RSA - I would recommend the Pro-Ject Debut Carbon DC Esprit SB http://www.needledoctor.com/Pro-Ject-Debut-Carbon-Esprit-DC-Black_5?sc=2&category=352
For the money you get some advanced technology like the acrylic platter and the DC motor - the arm is also very good and there is a selection of colours (if tat's your thing)
Your pre-amp is probably best suited to moving magnet (mm) cartridges, but there are now some really good high output moving coil (mc) cartridges available - just make sure they compliant with the project arm.
You can contact Project for cartridges that are compatible with that arm.
Personally I like moving coil, but the more recent moving magnet carts are also great performers.
It’s a great TT to start out with and will last you many years
As for the terms - there is a wealth of info on audiogon and doing a search will reap a pile of information
- e.g. search for "Tone Arm Compliance" and the first result was this threadhttps://forum.audiogon.com/discussions/what-defines-a-high-compliance-cartridge-vs-low?highlight=ton...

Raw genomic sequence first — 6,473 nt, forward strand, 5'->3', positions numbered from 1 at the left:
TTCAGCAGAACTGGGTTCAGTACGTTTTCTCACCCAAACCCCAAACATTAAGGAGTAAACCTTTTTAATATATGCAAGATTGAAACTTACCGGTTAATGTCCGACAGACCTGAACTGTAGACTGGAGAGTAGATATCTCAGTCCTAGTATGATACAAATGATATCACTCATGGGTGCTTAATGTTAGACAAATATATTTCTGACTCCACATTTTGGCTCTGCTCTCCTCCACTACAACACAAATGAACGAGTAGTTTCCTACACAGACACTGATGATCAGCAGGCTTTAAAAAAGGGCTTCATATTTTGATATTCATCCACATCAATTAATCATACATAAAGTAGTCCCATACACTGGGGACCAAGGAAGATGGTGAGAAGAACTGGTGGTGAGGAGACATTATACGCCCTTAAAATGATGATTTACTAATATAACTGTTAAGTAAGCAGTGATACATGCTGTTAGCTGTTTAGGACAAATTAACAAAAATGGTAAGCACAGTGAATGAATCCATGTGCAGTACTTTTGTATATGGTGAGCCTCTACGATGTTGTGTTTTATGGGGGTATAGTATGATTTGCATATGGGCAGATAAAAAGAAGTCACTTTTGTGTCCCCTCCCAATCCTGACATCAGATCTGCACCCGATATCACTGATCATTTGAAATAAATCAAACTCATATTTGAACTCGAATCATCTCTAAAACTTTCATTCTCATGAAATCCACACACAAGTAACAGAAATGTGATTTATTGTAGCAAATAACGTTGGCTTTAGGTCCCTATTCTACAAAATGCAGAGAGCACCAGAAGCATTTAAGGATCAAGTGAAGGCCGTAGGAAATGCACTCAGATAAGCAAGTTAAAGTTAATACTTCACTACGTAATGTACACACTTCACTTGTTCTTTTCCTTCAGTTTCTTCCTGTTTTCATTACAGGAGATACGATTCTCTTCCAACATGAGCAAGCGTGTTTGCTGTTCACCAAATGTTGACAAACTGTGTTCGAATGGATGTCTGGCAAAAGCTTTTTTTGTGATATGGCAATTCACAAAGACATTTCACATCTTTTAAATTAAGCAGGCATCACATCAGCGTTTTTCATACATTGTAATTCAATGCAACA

As you will see you get much more information than what was in the simple search criteria
I've learned more from Audiogon than any book.
Regards - Steve
This is a great tool to check arm and cartridge compatibility!https://www.vinylengine.com/cartridge_resonance_evaluator.php
@rsa - I have a
Pro-Ject Debut Carbon DC Esprit SB and I think it's a very good table at the list price. The price includes an Ortofon 2M Red, so you're ready to go.
If I were going to try a different TT right now, I think I would try something completely different and get a Pioneer PLX-1000 and add an Ortofon 2M Bronze. However, this setup would cost about 40% more than the Pro-Ject.
Also, in addition to all the above recommendations, if you go to the big box electronic store, you may see new or open box Audio Technica and Denon models. Basically plug and play including internal phono built in to the table. Both will give you the opportunity to change cartridge or platter......something to consider also. My 2 cents :)